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How do you cope with the realisation that you never really knew the person you loved the most? This is the question driving a story set in India and Britain about a woman who struggles to keep secret a shocking discovery about the husband she had adored
Set in London, Bombay and Mahabaleshwar, a hill station near Bombay, The People We Know is a story about a Sikh woman, Sheela Marker, who has been harbouring a secret about something shocking she discovered a year ago about Cyrus, the Parsi husband she had worshipped as ‘the most flawless human being on earth’. The secret weighs so heavily on her that she attempts to kills herself by jumping off a cliff in Mahabaleshwar, but her attempt is thwarted by Clarissa and Max Alexander, an English couple who have been touring India. The narrative focuses on Sheela’s journey, from her desperate struggle to keep her secret to the pivotal moment when she finally finds the courage to reveal the truth about Cyrus. As the story unfolds, we see a friendship developing between Sheela and the English couple, a friendship that grows into a bond so close that it changes the course of Sheela’s life.
The novel also addresses, quite possibly for the first time in fiction, a rare aspect of human behaviour that lies at the heart of the mystery surrounding Cyrus. This is why for most readers the revelation at the end of the story is likely to come as a total surprise.
Woven through the plot with its central mystery is the theme of intolerance of those who don’t belong: Sheela’s torment about what happened to her husband arises from the feeling that she never really knew him, a feeling that in turn reflects society’s prejudice against ‘outsiders’ who cross behavioural boundaries.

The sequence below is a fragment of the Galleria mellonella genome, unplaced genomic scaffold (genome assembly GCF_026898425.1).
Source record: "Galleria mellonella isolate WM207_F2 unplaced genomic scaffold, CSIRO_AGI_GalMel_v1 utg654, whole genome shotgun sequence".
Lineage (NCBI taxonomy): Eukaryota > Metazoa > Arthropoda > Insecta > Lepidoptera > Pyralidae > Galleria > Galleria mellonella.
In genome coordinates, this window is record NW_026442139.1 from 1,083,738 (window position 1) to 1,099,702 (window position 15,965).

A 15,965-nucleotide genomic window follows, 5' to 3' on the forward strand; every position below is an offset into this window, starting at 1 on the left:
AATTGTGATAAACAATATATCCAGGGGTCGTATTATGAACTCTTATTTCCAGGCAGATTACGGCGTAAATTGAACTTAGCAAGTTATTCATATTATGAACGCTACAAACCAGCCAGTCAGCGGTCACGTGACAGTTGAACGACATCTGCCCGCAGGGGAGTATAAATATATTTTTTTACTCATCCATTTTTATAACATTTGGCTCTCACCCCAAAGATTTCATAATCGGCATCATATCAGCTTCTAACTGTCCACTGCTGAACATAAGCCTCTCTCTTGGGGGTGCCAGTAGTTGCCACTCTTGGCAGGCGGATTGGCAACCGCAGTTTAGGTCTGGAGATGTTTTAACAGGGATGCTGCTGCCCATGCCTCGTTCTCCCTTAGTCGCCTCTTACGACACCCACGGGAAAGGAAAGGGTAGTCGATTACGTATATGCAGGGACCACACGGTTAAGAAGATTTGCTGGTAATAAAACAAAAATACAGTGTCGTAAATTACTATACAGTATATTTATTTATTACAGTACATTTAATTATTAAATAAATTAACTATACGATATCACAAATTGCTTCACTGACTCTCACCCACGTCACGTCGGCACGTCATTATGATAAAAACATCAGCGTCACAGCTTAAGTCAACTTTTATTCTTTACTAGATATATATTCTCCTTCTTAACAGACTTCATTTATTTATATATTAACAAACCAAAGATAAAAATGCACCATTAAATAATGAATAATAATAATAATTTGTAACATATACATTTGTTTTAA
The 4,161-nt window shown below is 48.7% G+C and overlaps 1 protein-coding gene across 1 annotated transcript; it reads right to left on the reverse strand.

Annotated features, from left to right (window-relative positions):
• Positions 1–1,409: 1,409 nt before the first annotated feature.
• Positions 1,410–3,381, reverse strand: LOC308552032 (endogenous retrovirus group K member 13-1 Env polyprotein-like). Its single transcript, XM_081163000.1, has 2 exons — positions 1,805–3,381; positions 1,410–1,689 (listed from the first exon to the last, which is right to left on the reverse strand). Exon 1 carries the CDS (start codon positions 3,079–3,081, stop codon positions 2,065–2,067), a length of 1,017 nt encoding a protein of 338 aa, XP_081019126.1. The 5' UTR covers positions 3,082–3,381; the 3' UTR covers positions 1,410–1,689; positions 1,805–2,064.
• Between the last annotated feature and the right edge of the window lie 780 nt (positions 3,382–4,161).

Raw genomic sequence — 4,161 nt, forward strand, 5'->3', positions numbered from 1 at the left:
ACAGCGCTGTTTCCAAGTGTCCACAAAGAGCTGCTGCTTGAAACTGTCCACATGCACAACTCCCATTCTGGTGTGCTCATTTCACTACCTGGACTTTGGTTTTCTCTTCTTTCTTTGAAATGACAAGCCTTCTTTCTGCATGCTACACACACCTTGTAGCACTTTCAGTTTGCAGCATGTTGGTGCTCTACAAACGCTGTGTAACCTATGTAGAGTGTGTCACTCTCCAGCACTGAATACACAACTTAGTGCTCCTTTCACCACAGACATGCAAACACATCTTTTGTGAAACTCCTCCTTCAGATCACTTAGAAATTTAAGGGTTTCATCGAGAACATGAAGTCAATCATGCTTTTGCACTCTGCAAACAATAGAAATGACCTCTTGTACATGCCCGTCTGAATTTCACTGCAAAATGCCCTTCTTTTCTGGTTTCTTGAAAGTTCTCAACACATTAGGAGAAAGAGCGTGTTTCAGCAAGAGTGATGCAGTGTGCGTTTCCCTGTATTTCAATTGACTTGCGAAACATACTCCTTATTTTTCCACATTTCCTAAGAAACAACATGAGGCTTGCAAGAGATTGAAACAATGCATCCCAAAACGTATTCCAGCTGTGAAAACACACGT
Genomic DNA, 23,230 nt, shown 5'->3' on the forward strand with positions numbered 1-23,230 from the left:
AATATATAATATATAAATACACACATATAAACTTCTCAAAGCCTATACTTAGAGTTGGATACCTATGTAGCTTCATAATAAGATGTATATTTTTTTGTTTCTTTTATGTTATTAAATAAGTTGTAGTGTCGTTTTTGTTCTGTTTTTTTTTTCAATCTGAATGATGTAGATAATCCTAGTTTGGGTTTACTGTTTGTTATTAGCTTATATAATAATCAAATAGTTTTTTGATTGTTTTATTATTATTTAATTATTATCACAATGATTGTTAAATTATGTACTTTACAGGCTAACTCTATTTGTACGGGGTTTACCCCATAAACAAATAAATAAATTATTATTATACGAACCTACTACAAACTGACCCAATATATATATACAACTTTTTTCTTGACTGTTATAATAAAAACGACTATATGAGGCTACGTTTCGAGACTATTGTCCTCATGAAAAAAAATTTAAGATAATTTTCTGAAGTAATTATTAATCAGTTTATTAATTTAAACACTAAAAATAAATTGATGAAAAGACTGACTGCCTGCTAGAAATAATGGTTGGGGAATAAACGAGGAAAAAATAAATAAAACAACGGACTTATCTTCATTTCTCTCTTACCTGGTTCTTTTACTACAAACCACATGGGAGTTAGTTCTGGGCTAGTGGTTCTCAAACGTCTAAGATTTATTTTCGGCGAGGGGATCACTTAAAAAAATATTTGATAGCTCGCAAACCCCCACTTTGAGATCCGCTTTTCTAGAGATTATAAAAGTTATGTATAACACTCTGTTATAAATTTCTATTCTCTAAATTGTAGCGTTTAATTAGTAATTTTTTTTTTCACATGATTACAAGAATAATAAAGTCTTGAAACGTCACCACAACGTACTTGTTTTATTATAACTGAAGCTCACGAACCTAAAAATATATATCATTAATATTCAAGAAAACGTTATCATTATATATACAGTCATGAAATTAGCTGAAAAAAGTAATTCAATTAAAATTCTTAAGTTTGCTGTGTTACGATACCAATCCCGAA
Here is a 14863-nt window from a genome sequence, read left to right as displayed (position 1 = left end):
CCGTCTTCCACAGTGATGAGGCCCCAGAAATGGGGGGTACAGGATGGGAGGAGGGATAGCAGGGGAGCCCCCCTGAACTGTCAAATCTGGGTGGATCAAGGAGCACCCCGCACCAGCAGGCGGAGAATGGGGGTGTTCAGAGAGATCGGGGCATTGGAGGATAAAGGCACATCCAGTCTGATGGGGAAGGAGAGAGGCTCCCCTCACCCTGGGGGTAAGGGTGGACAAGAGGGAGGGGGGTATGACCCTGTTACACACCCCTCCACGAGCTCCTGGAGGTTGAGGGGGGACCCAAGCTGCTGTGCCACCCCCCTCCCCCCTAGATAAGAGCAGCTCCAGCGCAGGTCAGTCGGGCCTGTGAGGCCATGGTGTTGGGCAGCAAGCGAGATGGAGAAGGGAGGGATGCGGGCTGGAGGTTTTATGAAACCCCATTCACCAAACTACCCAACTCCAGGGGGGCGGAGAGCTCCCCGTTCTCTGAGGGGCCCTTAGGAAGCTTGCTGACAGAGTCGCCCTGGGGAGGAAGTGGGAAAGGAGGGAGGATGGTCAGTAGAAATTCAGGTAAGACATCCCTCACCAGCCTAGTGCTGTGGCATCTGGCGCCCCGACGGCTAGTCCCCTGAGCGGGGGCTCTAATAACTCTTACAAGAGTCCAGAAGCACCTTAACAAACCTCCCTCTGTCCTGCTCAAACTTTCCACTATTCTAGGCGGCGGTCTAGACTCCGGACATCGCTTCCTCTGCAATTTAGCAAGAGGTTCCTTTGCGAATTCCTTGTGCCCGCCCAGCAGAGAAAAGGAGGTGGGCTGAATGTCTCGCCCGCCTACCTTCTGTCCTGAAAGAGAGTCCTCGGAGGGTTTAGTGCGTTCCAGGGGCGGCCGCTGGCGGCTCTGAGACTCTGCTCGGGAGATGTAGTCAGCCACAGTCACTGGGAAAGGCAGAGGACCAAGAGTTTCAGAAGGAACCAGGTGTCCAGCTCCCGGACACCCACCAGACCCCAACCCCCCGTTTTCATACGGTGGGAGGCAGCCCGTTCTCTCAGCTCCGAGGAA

For readers interested in India and the ripple effect of its colonial legacy, The People We Know also says a lot, although never too overtly, about westernised Indians who are neither fully ‘western’ nor fully ‘Indian’ but who represent a small, privileged subset of Indian society who are very comfortable in their own skins—contrary to the expectations set by most contemporary narratives about the dislocation and alienation felt by inheritors of a colonial past. The main Indian protagonists in this book might be called Green Indians: just as the colour green, though an amalgam of blue and yellow, maintains its unique identity, so these ‘hybrid’ Indians represent a distinctive culture and identity, amalgamating east and west, of which they might even feel proud.